Some of this criticism is undoubtedly deserved. A report by the Adam Smith Institute found that “The early decision [by health authorities] to centralise testing to a single Public Health England (PHE) laboratory has hampered the ability to increase testing in the UK”. Additional PHE and NHS laboratory resources were added and latterly university and private sector operators have been utilised, but the UK is still carrying our fewer tests than comparable countries like Germany and the USA.
But we should be a bit more wary of the idea that “more” automatically means “better” when it comes to testing. We should also be bit more concerned about what the implications of mass testing could be – in particular, what will government and authorities do with all of this test data?
It is possible that a comprehensive testing programme in the early stages of the outbreak in this country might have allowed the spread of the virus to be contained when only a handful of cases had been reported in people returning from affected countries and those they had had contact with. This kind of ‘track and trace’ approach was deployed in South Korea and (in one location) in Italy, with some success. But it would not have been viable to implement track and trace in this country – a full scale programme of taking temperatures and tracking movements via mobile phone apps – at the outset of the outbreak. With the information that was known at the time, the government would not have been able to embark on such action. It would not have had the facilities or the legal frameworks to do so, and it would not have been straightforward to pass any necessary legislation. There was no consensus in Parliament or wider society, including among scientists and epidemiologists.
In any event, that ship has now sailed. We are now faced with a very different question, which is: what is the value of mass community testing now, as opposed to the more limited testing of patients showing serious symptoms that is currently available? Clearly, testing NHS and other key workers who are currently self-isolating because they or members of their household have shown symptoms should be an urgent priority, so they can return to work if they test negative, and indeed this is now being acted on. Obviously, for scientific/epidemiological purposes, more and better data will be beneficial in mapping and modelling the outbreak and designing an exit strategy (although here, too, some scientists are sceptical, on the basis that more testing gives rise to a confirmatory “seek and thou shall find” effect).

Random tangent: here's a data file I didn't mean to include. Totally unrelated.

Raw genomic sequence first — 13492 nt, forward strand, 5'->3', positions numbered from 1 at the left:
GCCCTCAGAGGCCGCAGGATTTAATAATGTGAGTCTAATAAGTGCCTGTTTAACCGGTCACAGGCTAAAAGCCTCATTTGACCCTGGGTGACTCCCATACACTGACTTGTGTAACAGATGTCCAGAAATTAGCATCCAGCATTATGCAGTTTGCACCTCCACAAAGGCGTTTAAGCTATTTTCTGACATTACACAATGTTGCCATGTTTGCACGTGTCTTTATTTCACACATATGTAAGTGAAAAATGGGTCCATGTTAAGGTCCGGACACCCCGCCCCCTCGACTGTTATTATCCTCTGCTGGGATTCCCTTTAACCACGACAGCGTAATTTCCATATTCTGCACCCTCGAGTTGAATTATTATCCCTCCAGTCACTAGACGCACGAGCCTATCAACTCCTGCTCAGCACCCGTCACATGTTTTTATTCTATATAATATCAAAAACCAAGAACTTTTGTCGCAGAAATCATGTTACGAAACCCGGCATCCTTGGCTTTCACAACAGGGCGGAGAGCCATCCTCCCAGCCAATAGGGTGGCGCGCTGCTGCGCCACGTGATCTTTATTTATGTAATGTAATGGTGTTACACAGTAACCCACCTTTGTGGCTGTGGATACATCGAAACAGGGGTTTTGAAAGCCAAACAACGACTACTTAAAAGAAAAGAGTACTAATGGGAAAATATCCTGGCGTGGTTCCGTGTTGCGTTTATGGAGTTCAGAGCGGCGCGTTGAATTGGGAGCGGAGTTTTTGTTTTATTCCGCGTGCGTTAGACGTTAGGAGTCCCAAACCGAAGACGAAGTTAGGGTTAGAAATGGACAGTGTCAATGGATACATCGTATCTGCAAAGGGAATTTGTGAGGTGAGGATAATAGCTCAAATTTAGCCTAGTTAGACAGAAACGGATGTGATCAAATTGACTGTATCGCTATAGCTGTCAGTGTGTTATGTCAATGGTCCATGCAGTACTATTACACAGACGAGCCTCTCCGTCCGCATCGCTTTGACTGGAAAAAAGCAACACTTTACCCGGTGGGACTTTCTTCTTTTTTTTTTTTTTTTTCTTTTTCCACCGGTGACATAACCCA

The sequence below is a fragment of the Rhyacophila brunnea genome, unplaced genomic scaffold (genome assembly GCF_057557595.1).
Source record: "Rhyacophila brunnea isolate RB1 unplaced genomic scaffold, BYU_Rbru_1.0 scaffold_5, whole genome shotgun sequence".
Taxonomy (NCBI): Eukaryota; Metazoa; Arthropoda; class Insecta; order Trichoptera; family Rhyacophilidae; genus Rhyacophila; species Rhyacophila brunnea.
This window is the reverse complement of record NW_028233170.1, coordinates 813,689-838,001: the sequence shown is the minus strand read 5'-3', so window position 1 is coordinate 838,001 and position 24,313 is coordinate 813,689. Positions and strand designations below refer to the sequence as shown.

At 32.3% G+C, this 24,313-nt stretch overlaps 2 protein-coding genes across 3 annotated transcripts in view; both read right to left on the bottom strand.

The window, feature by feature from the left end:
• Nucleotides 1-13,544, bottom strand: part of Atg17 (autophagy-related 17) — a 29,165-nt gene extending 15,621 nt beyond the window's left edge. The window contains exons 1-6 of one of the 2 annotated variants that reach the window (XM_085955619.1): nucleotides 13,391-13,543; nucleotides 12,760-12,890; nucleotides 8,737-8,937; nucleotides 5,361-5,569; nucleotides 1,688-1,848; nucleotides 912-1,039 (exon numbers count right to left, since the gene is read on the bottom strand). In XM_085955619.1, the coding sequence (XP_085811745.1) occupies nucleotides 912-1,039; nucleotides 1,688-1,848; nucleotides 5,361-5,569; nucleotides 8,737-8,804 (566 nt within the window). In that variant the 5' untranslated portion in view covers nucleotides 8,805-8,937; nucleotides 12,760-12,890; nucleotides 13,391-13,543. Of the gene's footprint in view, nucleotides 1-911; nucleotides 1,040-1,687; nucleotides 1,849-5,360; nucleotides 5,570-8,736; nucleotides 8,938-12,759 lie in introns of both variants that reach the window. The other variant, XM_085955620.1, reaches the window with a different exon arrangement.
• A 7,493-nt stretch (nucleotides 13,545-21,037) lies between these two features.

In Germany, the other popular example of supposed good practice where hundreds of thousands of tests have been carried out, it has been argued that the vast majority of these tests (which are negative) are a waste of time. They use up consumables that are in short supply globally (notwithstanding fake news to the contrary), and they are only current at the exact time the test is taken. A person who tested negative could still pick up the virus five minutes later. Carrying out more testing, so far, does not appear to be alleviating the spread of the disease. In fact some specialists in Germany are arguing for more “intelligent testing” – a targeted approach that would allow testing to help determine the best treatment for those who present with symptoms – curiously similar to the approach in the UK to date. So maybe there is a bit of a “The grass is always greener on the other side” effect.
It is surely incontestable that PHE and the NHS got some decisions badly wrong in their approach to testing, a reflection on the dangers of centralised bureaucracy in healthcare. But at the same time, given that false negatives are common, and that faulty tests have been reported, there is some grounds for seeking some form of standardisation and quality assurance in the national testing approach. Of course, such QA does not have to be done by a government quango – as has been seen in Germany, where there is no suggestion that private laboratories and institutions have not been adhering to the highest quality standards.
Much of the debate on the effectiveness or otherwise of mass testing is within the realm of science and medicine, but there are vital questions of public policy in play, in particular around what authorities will be able to do with the results of tests. Clearly, testing data should inform individual healthcare decisions, and at a macro level, it should be used to direct resources and make strategic decisions. But applying testing in combination with real-time track-and-trace, as a way of bringing the epidemic under control, raises serious questions of privacy and civil liberties. The highly infectious nature of Covid-19 means that for contact-tracing to be effective, it has to be done in real time (as opposed to manually, by contacting people whom the diagnosed patient recalls having had contact with). This is done by using a mobile phone app to identify everyone who has been in proximity of someone who tested positive for the virus, and these people must then also be quarantined.